Viliame Mata’s early impressions of Edinburgh after his arrival in the Scottish capital back in October 2016 were not particularly positive.

It was cold, it was dark a lot of the time, he and his young family were thousands of miles away from home and lonely, and the rugby was nothing like the sort of stuff he had been used to when helping the Fiji sevens team to gold at the Rio de Janeiro Olympics just a few months earlier.

Head coach Alan Solomons had been nudged out the club just a few weeks before Mata landed at Murrayfield following a woeful start to the 2016-17 campaign, and Edinburgh spent the rest of that season in a rudderless state, with assistant coach Duncan Hodge battling manfully to hold things together on an interim basis. Six wins from 22 matches in the PRO12 (as it was then) to finish ninth in the table was a fair reflection of the club’s level at that time, with Mata managing seven starts and five bench appearances.

He freely admits that at that stage he wondered whether he could ever properly settle in top-flight rugby’s most northerly outpost, but then the arrival of Richard Cockerill in the summer of 2017 jolted the club into life and created the sort of environment the 6ft 5ins breakaway needed in order to make the most of his undoubted physical and ball-playing attributes.

During the next three seasons, Mata’s game flourished and he emerged as one of the most entertaining and highly regarded performers in the European club game.

After an inauspicious start, Mata and his family grew to love Edinburgh – and the club has loved him back – meaning it was a fairly straight-forward decision for the 29-year-old to agree a contract extension (for an unspecified period of time) yesterday.

“I feel truly blessed and I thank God for another opportunity to extend our stay here in Edinburgh,” he enthused. “Edinburgh Rugby is heading to a good stage right now and I think we’re building together well as a team.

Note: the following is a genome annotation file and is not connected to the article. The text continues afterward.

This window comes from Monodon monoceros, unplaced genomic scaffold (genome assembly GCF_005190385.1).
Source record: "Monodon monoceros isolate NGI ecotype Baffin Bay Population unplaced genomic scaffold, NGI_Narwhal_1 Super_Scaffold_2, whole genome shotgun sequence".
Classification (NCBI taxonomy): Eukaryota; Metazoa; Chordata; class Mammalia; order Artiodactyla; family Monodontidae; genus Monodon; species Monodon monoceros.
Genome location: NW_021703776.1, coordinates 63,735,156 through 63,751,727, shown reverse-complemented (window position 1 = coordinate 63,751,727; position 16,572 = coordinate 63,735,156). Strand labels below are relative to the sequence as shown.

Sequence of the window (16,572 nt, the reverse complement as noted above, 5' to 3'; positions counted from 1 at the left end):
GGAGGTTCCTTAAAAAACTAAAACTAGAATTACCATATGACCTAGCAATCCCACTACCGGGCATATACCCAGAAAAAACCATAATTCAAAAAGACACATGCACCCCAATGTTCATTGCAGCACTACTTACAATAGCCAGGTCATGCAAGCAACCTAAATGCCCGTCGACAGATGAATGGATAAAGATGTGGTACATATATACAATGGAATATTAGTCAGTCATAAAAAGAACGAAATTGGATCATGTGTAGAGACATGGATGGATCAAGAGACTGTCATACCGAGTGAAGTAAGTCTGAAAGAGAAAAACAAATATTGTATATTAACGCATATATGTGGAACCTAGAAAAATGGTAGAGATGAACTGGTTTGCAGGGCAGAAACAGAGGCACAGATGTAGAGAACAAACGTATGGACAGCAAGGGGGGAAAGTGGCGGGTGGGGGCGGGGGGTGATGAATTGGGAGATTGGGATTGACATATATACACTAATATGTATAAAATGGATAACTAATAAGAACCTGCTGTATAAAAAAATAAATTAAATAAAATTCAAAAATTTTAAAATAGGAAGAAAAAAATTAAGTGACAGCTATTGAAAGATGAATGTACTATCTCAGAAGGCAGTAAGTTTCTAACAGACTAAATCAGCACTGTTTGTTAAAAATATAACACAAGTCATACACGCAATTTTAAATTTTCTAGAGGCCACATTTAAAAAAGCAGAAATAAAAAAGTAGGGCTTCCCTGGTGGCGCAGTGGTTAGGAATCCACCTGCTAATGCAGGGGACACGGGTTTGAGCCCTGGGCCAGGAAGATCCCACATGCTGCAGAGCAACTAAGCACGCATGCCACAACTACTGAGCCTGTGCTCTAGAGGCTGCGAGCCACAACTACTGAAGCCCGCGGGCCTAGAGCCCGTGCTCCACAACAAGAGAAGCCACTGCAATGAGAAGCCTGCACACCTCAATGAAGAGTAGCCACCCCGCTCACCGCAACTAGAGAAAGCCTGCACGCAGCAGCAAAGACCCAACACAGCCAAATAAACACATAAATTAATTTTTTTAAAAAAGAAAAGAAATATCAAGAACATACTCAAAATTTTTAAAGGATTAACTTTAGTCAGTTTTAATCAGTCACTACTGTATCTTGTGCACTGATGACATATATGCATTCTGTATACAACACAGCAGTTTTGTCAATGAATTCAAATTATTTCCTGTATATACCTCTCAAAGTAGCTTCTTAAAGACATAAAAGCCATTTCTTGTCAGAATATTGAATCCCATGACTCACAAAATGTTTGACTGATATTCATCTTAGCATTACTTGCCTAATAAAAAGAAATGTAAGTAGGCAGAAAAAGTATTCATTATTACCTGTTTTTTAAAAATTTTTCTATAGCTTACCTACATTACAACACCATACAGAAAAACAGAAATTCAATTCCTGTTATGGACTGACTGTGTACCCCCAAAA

“Since I started with Edinburgh Rugby, I’ve felt my rugby has progressed season after season, so staying with the club means I can hopefully progress even more and aim higher than where I am now.

“All the staff have been really helpful, especially the S&C who have created a personal programme for me to suit my recovery and physical needs.

“To be honest, in my second season, I wasn’t sure I’d last long in Edinburgh, maybe because of the difference in weather and being so far from home, but we feel truly blessed that we are still here and that my family now call Edinburgh ‘home’ as well.

“After Cockers came in and the S&C programme started to change, I felt like I had a bit more in me that I could show. Since then, I’ve been grabbing every opportunity. That’s why I’m still here now and staying for more.

“My daughter (Vinny) knows only two places, Fiji and Edinburgh, and it’s home for our son (Bill Junior) because he was born here. My wife (Wati) feels that way too and we are very happy.”

The player market might not be as avaricious as it was before Covid turned rugby finances on its head, but it would be a surprise if there hadn’t been some serious interest from England and France in the No8 ahead of his current contract running out this summer.

So, yesterday’s news of Mata following in the footsteps of fellow internationalists Hamish Watson, Jamie Ritchie, Blair Kinghorn and Jaco van der Walt in recommitting to the club, might be seen as the most emphatic demonstration yet that Cockerill meant what he said when he talked about continuing to build his squad next season despite the financial challenges posed by Covid.

However, there will be some anxiety as well about whether the money could have been more usefully directed elsewhere. We don’t know what Mata is on but we understand he is one of the highest earners at the club. Indeed, Cockerill joked that he would sell one his children’s kidneys to pay for Mata’s last contract extension back in early 2019.

Afterall, back-row is an area where Edinburgh have some depth. Alongside Ritchie and Watson, Magnus Bradbury and Nick Haining have also been capped by Scotland, while Luke Crosbie, Ally Miller, Connor Boyle and Rory Darge could all do with some sustained game-time to see where their potential takes them. However, as far as Cockerill is concerned, Mata offers something irreplaceable, so is worth pushing the boat out for.

“He’s not a luxury at all, the key is that anyone would be happy to have Bill in their team across European rugby, or even one of the Japanese teams,” said the coach. “So, I’d be reluctant to let someone of Bill’s quality leave, because once he leaves, you’re never going to replace that quality and X-Factor.

“He’s a devastating, powerful runner in broken field and from the back of the scrum and has the passing and offloading skills in and before the tackle to bring players around him into the game from nowhere.

“He has worked exceptionally hard over his career to develop those soft skills which complement a lot of the excellent and more understated work he gets through in a game.”